A snowstorm with a ferocity more familiar in February than October socked the Northeast over the weekend, knocking out power to 2.7 million, snarling air and highway travel and dumping more than 2 feet of snow in a few spots as it slowly moved north out of New England. Officials warned it could be days before many see electricity restored. The combination of heavy, wet snow, leaf-laden trees and frigid, gusting winds brought down limbs and power lines. At least three deaths were blamed on the weather, and states of emergency were declared in New Jersey, Connecticut, Massachusetts, and parts of New York. A breakdown:
- The 750,000 who lost power in Connecticut broke a state record set when Hurricane Irene hit in August. "If you are without power, you should expect to be without power for a prolonged period of time," said Gov. Dannel P. Malloy said last night.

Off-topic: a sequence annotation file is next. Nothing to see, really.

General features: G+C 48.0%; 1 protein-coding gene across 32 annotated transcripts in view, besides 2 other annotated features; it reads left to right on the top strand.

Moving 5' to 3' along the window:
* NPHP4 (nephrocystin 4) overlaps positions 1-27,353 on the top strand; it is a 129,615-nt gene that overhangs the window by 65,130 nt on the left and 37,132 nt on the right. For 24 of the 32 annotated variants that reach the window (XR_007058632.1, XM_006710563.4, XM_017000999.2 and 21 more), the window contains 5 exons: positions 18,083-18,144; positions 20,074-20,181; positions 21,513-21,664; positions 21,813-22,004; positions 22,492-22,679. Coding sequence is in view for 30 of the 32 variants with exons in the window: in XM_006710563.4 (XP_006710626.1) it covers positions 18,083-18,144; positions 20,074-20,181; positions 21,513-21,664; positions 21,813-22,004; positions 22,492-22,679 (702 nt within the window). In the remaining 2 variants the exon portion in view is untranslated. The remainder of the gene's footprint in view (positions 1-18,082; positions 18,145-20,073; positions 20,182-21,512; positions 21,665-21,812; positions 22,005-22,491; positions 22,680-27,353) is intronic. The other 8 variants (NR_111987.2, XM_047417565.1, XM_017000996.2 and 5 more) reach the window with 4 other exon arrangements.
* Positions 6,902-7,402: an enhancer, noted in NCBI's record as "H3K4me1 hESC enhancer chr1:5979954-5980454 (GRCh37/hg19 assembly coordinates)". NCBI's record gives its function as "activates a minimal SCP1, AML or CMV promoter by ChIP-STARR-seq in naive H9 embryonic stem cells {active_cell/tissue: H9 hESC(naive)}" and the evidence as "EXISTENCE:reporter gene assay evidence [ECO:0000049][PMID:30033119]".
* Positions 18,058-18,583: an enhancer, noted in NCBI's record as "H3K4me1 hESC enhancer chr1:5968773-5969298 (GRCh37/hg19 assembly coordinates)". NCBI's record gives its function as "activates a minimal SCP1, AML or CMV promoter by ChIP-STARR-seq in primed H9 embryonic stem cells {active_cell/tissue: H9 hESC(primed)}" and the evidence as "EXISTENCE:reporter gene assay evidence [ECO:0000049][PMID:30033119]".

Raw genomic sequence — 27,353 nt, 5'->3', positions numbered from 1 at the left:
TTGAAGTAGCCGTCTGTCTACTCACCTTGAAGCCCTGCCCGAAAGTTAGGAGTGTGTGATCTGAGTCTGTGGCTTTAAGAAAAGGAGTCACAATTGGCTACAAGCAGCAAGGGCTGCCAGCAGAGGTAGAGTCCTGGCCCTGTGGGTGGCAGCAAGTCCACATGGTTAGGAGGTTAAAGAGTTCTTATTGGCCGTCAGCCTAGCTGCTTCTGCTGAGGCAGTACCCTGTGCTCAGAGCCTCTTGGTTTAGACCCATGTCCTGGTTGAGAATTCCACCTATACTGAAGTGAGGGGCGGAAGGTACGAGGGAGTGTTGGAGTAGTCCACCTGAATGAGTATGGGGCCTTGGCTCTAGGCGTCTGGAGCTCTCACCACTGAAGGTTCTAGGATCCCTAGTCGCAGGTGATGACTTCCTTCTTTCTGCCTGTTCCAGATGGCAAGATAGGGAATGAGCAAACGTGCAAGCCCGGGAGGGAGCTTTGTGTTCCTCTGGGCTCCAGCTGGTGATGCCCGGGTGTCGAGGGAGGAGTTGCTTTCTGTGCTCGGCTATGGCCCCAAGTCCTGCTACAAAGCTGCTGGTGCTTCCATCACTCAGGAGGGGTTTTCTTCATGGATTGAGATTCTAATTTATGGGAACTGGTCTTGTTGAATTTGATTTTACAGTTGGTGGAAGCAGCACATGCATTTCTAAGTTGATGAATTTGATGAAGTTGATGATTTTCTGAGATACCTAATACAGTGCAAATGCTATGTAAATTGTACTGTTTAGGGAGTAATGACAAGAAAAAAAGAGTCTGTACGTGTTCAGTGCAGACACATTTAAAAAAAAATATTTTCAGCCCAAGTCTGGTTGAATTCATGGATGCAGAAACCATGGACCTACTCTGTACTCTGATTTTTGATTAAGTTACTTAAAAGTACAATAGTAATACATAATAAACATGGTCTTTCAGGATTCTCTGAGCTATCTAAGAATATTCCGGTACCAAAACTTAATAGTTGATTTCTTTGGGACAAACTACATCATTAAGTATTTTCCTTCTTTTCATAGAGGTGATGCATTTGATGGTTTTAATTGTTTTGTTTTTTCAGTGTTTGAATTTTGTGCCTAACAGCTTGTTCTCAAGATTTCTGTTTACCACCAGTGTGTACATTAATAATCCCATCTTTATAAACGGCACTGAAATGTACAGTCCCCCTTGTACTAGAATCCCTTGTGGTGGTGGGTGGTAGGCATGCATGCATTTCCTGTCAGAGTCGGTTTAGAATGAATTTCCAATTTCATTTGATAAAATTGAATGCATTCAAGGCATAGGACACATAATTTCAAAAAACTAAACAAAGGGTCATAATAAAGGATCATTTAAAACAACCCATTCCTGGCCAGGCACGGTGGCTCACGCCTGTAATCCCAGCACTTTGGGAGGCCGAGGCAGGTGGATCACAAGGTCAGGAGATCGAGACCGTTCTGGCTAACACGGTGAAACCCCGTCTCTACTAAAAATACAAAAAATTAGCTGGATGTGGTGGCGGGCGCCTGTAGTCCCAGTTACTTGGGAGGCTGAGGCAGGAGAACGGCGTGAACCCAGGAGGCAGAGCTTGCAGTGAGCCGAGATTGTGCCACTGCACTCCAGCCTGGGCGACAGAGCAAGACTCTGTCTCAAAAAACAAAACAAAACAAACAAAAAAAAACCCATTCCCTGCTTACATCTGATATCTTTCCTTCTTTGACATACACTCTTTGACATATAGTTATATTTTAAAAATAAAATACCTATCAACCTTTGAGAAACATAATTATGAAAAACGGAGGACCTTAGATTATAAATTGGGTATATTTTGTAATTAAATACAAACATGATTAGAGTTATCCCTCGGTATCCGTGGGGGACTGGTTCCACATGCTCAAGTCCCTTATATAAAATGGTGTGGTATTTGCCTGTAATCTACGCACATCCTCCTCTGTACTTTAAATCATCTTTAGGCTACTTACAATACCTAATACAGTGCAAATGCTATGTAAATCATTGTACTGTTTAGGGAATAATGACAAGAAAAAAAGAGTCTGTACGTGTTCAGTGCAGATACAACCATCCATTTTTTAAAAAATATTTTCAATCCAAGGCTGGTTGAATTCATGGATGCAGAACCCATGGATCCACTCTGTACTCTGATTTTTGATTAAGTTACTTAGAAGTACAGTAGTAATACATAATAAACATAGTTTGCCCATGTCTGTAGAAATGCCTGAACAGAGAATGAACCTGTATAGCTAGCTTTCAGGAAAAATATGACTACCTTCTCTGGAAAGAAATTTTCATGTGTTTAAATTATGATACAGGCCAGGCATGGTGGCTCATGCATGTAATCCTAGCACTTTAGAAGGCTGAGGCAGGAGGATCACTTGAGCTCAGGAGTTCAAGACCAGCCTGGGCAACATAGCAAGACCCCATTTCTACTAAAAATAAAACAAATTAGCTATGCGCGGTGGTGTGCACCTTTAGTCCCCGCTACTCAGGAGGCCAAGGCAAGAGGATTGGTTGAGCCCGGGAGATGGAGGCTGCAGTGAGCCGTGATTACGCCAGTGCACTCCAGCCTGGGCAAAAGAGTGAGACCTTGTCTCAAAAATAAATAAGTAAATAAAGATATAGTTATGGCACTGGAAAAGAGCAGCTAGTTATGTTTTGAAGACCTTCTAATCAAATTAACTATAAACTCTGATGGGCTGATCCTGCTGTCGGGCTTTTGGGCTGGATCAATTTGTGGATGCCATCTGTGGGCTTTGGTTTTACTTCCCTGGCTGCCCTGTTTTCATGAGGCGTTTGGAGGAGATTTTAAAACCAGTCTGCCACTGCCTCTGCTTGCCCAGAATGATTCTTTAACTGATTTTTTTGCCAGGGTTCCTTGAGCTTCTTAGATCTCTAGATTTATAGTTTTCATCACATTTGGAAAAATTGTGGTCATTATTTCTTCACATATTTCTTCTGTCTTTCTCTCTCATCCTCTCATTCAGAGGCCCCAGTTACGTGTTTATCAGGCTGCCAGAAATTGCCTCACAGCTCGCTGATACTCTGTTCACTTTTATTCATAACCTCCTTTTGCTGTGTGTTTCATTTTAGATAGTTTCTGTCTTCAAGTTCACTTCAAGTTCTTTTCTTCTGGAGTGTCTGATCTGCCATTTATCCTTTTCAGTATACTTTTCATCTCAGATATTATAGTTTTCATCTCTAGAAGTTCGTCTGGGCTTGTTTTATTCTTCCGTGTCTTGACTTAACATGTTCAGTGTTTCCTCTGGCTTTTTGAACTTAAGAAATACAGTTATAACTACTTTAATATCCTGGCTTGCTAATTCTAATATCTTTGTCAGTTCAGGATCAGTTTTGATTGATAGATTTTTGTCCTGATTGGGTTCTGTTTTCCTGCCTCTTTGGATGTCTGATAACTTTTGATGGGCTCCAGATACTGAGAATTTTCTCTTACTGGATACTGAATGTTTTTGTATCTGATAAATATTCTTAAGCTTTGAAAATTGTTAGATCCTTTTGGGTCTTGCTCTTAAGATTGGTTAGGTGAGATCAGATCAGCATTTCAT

- Western Massachusetts was among the hardest hit. Snowfall totals topped 27 inches in Plainfield, and nearby Windsor had gotten 26 inches by early today. "It's a little startling. I mean, it's only October," said one man.
- More than 600,000 lost electricity in New Jersey, including Gov. Chris Christie.
- More than 22 inches fell in New Hampshire's capital of Concord, weeks ahead of the usual first measurable snowfall.
- Two Vermont ski resorts, Killington and Mount Snow, started the ski season early by opening one trail each over the weekend, and Maine's Sunday River ski resort also opened.
- Parts of New York saw a mix of snow, rain, and slush that made for sheer misery at the Occupy Wall Street encampment. "I had to come out and support," said one of a handful of protesters who remained at Zuccotti Park today. "The underlying importance of this is such that you have to weather the cold."
For more scenes from the storm, click through the gallery above left.